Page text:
Snow White (2001 film)
|Snow White: The Fairest of Them All|
|Directed by||Caroline Thompson|
|Produced by||Matthew O'Connor
|Written by||Caroline Thompson
|Based on||Snow White by the Brothers Grimm|
|Music by||Michael Convertino
|Editing by||Margaret Goodspeed|
|Production company||Hallmark Entertainment|
|Release date||October 28, 2001|
|Original airing||March 17, 2002|
|Running time||93 minutes|
Snow White: The Fairest of Them All, is a 2001 fantasy and adventure film, co-written and directed by American filmmaker Caroline Thompson and produced by Hallmark Entertainment. The film was first released theatrically in Europe, and subsequently aired in the United States on the ABC network as part of their series on The Wonderful World of Disney in March 2002.
Based upon the traditional Snow White folktale first recorded in 1812 by German folklorists, the Brothers Grimm, the film deviates from earlier interpretations of the story in several respects. Set in a fantasy kingdom, it tells the story of Princess Snow White (Kristin Kreuk), and the attempts of her malevolent stepmother, Queen Elspeth (Miranda Richardson) to eliminate her. Trying to escape the Queen Elspeth's machinations, Snow White flees to the forest, where she befriends Sunday (Michael J. Anderson), the leader of the seven dwarves, and together they plot the monarch's overthrow.
Reviews were mixed, with Miranda Richardson's performance coming in for particular praise, but Kristin Kreuk's coming under criticism for being too bland. The film would subsequently be released on DVD.
A couple living in the woods, John (Tom Irwin) and Josephine (Vera Farmiga), have a daughter named Snow White (Kristin Kreuk), but Josephine soon dies. Distraught, John flees his home with Snow White, and caught in a blizzard, accidentally frees a bewitched djinn, the Granter of Wishes (Clancy Brown). In thanks, the creature grants John three wishes: nourishment for Snow White, a kingdom in which to raise his daughter, and a queen by his side. To obtain the latter, he appoints his own sister, the sorceress Elspeth (Miranda Richardson), to be queen, transforming her from an old crone into a beautiful woman.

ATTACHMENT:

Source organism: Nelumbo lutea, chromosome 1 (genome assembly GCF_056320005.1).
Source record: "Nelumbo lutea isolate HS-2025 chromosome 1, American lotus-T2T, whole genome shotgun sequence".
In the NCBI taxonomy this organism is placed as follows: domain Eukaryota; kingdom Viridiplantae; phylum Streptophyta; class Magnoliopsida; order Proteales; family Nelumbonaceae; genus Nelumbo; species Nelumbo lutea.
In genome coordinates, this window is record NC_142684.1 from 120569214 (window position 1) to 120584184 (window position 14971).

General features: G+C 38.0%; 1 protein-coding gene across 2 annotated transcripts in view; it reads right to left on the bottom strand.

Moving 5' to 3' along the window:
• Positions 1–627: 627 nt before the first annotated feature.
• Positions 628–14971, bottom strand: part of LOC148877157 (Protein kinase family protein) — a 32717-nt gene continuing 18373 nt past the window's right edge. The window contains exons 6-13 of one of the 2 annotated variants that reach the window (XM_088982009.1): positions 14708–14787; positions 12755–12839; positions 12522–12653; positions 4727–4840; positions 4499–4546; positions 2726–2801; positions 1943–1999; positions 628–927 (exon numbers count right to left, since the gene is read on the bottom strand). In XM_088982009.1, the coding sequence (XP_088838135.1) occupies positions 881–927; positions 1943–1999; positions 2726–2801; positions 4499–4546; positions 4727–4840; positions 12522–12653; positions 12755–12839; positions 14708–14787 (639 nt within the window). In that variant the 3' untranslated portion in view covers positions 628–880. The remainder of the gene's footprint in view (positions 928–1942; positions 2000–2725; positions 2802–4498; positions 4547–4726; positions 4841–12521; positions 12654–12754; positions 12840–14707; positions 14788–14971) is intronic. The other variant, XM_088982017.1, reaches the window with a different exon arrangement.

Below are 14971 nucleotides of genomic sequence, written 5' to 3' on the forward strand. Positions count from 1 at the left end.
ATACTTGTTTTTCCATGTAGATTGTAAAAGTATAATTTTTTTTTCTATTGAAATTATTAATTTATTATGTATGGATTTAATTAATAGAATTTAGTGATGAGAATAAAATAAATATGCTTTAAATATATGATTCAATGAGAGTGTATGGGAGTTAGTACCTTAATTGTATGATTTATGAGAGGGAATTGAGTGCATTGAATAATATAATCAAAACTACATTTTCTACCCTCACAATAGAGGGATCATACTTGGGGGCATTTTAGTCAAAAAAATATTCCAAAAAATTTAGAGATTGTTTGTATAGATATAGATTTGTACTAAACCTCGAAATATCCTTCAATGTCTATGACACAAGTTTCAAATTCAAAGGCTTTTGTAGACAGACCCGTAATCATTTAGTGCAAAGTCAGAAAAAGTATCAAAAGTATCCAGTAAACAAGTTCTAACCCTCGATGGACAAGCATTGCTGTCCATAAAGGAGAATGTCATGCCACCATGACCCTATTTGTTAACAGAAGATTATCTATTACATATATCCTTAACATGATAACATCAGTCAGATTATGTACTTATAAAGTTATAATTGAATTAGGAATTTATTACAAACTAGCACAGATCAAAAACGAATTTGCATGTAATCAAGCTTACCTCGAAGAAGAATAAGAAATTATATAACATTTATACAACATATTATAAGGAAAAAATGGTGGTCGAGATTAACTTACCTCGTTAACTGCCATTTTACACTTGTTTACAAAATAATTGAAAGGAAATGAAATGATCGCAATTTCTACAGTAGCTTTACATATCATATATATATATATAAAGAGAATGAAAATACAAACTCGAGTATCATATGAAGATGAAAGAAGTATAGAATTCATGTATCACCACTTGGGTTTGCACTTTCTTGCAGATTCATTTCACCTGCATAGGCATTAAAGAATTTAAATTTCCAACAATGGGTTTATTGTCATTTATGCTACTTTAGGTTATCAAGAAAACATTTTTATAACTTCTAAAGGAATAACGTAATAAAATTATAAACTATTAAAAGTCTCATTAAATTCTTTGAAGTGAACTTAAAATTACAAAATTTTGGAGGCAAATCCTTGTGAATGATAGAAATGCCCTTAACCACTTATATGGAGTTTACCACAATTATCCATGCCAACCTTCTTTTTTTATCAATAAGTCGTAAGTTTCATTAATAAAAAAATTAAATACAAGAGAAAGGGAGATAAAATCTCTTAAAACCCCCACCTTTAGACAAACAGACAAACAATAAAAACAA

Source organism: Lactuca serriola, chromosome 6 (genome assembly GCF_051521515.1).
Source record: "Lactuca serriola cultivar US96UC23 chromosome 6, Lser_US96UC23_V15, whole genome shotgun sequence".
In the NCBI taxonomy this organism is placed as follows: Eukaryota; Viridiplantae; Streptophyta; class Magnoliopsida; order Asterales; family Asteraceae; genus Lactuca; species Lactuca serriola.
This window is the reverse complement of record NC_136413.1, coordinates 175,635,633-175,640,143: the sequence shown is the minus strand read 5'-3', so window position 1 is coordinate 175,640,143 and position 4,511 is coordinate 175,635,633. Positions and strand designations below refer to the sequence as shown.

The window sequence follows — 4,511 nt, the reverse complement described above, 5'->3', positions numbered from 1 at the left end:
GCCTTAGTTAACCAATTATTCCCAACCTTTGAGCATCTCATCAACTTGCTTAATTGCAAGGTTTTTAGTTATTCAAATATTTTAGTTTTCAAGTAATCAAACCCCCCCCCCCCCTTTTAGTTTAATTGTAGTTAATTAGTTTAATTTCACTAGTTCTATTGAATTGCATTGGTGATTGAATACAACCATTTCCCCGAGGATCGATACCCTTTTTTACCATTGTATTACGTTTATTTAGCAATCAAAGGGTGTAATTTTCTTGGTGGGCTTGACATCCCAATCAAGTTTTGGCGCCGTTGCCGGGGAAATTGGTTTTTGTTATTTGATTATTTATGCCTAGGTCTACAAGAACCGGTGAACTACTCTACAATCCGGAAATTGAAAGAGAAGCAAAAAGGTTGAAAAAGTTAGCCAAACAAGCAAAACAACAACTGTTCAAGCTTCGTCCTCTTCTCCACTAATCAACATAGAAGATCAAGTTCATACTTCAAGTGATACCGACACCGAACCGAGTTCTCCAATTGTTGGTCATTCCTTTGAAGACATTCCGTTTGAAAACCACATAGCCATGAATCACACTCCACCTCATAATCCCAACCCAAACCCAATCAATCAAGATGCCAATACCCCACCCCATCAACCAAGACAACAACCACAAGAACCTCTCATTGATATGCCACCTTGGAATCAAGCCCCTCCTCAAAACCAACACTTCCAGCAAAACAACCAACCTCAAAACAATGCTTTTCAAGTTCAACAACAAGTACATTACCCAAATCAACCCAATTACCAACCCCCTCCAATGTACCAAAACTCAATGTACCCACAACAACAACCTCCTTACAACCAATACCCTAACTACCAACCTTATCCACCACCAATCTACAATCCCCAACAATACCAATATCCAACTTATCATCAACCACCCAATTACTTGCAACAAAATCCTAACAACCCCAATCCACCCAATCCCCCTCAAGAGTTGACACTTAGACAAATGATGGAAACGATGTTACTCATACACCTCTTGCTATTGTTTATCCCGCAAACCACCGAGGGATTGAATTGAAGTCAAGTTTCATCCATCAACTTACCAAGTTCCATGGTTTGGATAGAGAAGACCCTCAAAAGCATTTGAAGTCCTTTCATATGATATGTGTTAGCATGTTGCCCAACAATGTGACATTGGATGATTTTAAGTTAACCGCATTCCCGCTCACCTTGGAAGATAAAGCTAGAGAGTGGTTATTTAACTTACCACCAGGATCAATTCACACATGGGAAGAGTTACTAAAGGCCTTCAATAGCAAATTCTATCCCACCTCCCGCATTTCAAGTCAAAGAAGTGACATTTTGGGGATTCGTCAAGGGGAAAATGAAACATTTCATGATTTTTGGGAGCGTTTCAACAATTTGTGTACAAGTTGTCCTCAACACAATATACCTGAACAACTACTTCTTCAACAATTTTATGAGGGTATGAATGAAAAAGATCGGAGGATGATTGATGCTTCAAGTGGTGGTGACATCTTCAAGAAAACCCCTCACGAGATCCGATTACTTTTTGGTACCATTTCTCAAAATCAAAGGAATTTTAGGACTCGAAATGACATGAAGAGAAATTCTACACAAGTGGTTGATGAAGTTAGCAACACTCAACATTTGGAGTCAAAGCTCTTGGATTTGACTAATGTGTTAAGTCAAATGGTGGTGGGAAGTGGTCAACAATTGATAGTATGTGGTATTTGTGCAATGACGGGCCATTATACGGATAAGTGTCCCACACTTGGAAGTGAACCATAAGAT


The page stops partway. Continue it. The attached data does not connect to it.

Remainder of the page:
16 years later, Prince Alfred (Tyron Leitso) visits the kingdom, becoming enamoured with Snow White. The jealous Elspeth casts a spell over her servant, Hector, whom she orders to kill Snow White; he cannot bring himself to do it however, instead bringing the Queen the heart of a wild boar, which she devours. Snow White meanwhile flees into the forest, where she meets with the seven dwarves, each named after a day of the week, who befriend her and welcome her into their home. Upon using her magic mirror to learn that her stepdaughter is still alive, Elspeth kills Hector, imprisons her husband, and turns Alfred into a bear.
Plotting to kill Snow White, the Queen disguises herself and travels to the dwarves' house, where she convinces Snow White to bite into a poisoned apple, leaving her paralysed. However, appalled by her behaviour, the Granter of Wishes removes her privilege, transforming her back into a crone; enraged, she accidentally destroys her mirror, losing her magic powers, and is attacked by the gnomes whom she had imprisoned. Turned back into a man, Alfred discovers Snow White, and awakens her with a kiss; together, they then ride away from the kingdom, with King John back in control.
- Miranda Richardson as the Evil Queen Elspeth, The Evil Queen, Snow White's evil stepmother
- Kristin Kreuk as Snow White
- Karin Konoval as Elspeth's Old Crone form
- Tom Irwin as the King John, Snow White's father
- Vera Farmiga as the Queen Josephine, Snow White's mother
- Tyron Leitso as the Prince Alfred
- Clancy Brown as the Granter of Wishes
- Michael Gilden as Monday, the red dwarf
- Mark J. Trombino as Tuesday, the orange dwarf
- Vincent Schiavelli as Wednesday, the yellow dwarf
- Penny Blake as Thursday, the green dwarf
- Martin Klebba as Friday, the blue dwarf
- Warwick Davis as Saturday, the indigo dwarf
- Michael J. Anderson as Sunday, the purple dwarf
- José Zúñiga as Hector
In order to write the script, Thompson went back to the original written account of "Snow White", published by the Brothers Grimm in 1812. She came to the decision that the folktale was about the "fear of change", as two women, Snow White and her step mother, came to adjust with the changes that they were facing in life. Noting that the original 19th century folk tales were far "darker" in content than most 20th century adaptations, such as Walt Disney's Snow White and the Seven Dwarfs (1937), she sought to utilise some of these dark elements in her adaptation. The idea for the Green-Eyed One was introduced by co-writer Julie Hickson; Thompson noted that he was a "genuinely moral being" who tried to help people, comparing him to the genius of the peace found in Late Medieval literature.